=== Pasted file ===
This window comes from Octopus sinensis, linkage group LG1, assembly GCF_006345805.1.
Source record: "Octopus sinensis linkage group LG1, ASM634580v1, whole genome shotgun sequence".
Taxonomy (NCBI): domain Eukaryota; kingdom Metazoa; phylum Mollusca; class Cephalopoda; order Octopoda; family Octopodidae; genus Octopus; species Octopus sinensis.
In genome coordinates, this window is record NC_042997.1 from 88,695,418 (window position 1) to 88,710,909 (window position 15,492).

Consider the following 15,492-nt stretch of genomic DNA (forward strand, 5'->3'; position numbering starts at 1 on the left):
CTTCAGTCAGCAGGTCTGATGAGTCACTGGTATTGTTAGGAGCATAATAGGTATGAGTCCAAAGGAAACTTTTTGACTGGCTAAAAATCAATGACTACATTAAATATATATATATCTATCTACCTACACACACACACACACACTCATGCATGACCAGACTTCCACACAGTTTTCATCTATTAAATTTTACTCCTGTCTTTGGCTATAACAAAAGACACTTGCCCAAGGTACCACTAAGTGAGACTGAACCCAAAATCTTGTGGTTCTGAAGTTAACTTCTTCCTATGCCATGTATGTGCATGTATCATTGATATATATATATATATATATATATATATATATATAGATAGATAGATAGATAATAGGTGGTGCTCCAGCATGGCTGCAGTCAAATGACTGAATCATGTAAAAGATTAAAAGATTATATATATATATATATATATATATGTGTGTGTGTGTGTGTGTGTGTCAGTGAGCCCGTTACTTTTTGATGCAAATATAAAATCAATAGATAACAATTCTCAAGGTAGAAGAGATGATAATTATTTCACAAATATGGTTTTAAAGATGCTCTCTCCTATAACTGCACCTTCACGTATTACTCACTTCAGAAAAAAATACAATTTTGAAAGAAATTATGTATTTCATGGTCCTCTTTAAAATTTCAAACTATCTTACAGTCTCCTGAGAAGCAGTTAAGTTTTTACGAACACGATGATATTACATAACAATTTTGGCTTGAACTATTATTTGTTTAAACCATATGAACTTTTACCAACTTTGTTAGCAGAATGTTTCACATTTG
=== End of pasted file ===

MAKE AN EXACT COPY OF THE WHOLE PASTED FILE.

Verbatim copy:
This window comes from Octopus sinensis, linkage group LG1, assembly GCF_006345805.1.
Source record: "Octopus sinensis linkage group LG1, ASM634580v1, whole genome shotgun sequence".
Taxonomy (NCBI): domain Eukaryota; kingdom Metazoa; phylum Mollusca; class Cephalopoda; order Octopoda; family Octopodidae; genus Octopus; species Octopus sinensis.
In genome coordinates, this window is record NC_042997.1 from 88,695,418 (window position 1) to 88,710,909 (window position 15,492).

Consider the following 15,492-nt stretch of genomic DNA (forward strand, 5'->3'; position numbering starts at 1 on the left):
CTTCAGTCAGCAGGTCTGATGAGTCACTGGTATTGTTAGGAGCATAATAGGTATGAGTCCAAAGGAAACTTTTTGACTGGCTAAAAATCAATGACTACATTAAATATATATATATCTATCTACCTACACACACACACACACACTCATGCATGACCAGACTTCCACACAGTTTTCATCTATTAAATTTTACTCCTGTCTTTGGCTATAACAAAAGACACTTGCCCAAGGTACCACTAAGTGAGACTGAACCCAAAATCTTGTGGTTCTGAAGTTAACTTCTTCCTATGCCATGTATGTGCATGTATCATTGATATATATATATATATATATATATATATATATATAGATAGATAGATAGATAATAGGTGGTGCTCCAGCATGGCTGCAGTCAAATGACTGAATCATGTAAAAGATTAAAAGATTATATATATATATATATATATATATGTGTGTGTGTGTGTGTGTGTGTCAGTGAGCCCGTTACTTTTTGATGCAAATATAAAATCAATAGATAACAATTCTCAAGGTAGAAGAGATGATAATTATTTCACAAATATGGTTTTAAAGATGCTCTCTCCTATAACTGCACCTTCACGTATTACTCACTTCAGAAAAAAATACAATTTTGAAAGAAATTATGTATTTCATGGTCCTCTTTAAAATTTCAAACTATCTTACAGTCTCCTGAGAAGCAGTTAAGTTTTTACGAACACGATGATATTACATAACAATTTTGGCTTGAACTATTATTTGTTTAAACCATATGAACTTTTACCAACTTTGTTAGCAGAATGTTTCACATTTG